Accounting for carbon: the true cost of doing business.
7 Oct 2014
New regulations in the UK require all listed companies to report their greenhouse gas emissions alongside their financial reporting. The UK is the first country in the world to require this by law, which will affect more than 1000 companies.
The law makes an important connection between the environmental impacts of corporate operations and financial wellbeing, and will allow potential investors and shareholders to evaluate a company’s true financial standing including the long-term cost of carbon.
Through mandated reporting alone, the law is anticipated to prevent an equivalent of 4 million tons of carbon dioxide by 2021 — with the understanding that ultimately, the pressure to reduce emissions will come from investors and consumers, as the carbon footprint data for all major companies becomes publicly available.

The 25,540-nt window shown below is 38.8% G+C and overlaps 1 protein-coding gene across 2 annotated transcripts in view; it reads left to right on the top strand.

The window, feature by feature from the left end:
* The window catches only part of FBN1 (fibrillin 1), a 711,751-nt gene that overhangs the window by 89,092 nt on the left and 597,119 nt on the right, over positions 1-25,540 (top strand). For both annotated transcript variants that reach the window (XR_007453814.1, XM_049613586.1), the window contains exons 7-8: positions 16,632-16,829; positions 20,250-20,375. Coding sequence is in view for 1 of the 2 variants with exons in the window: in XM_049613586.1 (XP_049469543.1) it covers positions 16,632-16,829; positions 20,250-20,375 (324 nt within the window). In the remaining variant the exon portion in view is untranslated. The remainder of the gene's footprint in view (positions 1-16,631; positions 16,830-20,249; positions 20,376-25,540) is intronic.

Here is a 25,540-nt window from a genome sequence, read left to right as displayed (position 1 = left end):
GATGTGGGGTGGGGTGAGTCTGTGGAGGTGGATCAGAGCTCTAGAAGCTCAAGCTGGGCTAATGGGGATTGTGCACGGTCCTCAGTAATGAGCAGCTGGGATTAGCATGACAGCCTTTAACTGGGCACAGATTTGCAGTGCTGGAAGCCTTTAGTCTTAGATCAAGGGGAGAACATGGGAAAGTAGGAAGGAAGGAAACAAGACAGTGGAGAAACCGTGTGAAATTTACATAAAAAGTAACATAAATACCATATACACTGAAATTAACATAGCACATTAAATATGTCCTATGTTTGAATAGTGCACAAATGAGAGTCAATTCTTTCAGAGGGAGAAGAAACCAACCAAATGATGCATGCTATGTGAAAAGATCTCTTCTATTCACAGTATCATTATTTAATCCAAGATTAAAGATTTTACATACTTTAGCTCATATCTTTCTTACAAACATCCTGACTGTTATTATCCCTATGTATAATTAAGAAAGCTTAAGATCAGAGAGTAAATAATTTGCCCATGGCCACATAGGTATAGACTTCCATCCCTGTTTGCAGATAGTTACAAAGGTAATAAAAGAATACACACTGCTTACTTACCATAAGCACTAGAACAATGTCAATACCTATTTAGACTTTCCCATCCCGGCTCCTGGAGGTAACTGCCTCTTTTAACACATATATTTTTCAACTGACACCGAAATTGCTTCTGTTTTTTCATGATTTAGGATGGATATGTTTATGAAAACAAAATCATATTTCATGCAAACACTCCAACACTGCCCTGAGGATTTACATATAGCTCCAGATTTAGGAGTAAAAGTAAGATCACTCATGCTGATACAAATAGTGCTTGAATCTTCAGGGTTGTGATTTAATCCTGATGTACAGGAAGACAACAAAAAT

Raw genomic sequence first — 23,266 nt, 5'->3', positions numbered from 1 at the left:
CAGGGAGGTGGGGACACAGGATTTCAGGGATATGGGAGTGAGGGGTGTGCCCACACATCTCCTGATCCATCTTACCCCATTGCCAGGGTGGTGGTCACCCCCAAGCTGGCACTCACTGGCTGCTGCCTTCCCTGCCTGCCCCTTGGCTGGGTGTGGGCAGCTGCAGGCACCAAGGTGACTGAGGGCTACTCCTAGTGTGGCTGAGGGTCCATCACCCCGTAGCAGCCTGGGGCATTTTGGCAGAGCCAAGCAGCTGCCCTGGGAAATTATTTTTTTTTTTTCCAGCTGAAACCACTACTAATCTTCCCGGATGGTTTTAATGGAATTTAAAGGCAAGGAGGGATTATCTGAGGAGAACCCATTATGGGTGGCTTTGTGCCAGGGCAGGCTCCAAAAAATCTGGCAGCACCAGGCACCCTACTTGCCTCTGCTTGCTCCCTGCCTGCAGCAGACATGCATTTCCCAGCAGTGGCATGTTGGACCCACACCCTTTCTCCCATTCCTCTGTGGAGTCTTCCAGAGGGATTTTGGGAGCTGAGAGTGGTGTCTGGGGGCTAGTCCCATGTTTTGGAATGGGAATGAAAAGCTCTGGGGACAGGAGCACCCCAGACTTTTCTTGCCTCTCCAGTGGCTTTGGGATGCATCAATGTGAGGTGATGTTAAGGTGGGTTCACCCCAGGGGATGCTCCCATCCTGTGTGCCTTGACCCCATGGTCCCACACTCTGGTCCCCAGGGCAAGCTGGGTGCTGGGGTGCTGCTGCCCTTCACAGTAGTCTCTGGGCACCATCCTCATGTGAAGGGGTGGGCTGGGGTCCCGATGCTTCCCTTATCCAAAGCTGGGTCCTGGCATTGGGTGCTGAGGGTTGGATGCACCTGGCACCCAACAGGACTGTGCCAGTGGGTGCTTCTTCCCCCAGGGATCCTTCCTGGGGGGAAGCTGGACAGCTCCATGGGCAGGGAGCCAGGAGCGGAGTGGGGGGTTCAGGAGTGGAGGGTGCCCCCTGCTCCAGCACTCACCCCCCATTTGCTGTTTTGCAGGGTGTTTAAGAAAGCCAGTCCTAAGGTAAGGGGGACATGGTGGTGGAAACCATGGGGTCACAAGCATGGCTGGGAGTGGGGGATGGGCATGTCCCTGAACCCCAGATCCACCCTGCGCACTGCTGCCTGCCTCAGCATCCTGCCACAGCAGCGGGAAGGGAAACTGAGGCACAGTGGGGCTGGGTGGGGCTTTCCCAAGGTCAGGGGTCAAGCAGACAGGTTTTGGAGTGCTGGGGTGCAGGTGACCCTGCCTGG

One of the most valuable impacts of the new legislation is that companies will no longer be able to hide the true cost of generating profits. The costs of pollution and climate change, which have previously been pushed onto the public, will now be unavoidably associated with a company’s financials.
Deputy Prime Minister Nick Clegg noted this point as critical reasoning behind the mandated reporting: “counting your business costs while hiding your greenhouse gas emissions is a false economy”.
Here in New Zealand, the Sustainable Business Network has surveyed more than 1400 Kiwis to find out what they want from their KiwiSaver funds. We’ve got have some strong evidence of what New Zealanders want, and some ideas of how we can to start to create change in the NZ investment industry.
Join us at our Sustainable Investment breakfast on 15 October and find out what your role can be in adding meaningful value to investment decisions for Kiwis. We will be presenting the results from our survey and the accompanying report, Investing in our Future: creating better KiwiSaver funds.
Rodger Spiller, managing director of Money Matters and the Responsible Investment Association of Australasia will also present on the global sustainable investment picture and what New Zealand’s role in this could be.
Information for this story came from an article in Sustainable Brands by Gina Angiolillo on Accounting for Carbon: New UK regulations connect carbon to finance. Click here to read the full article.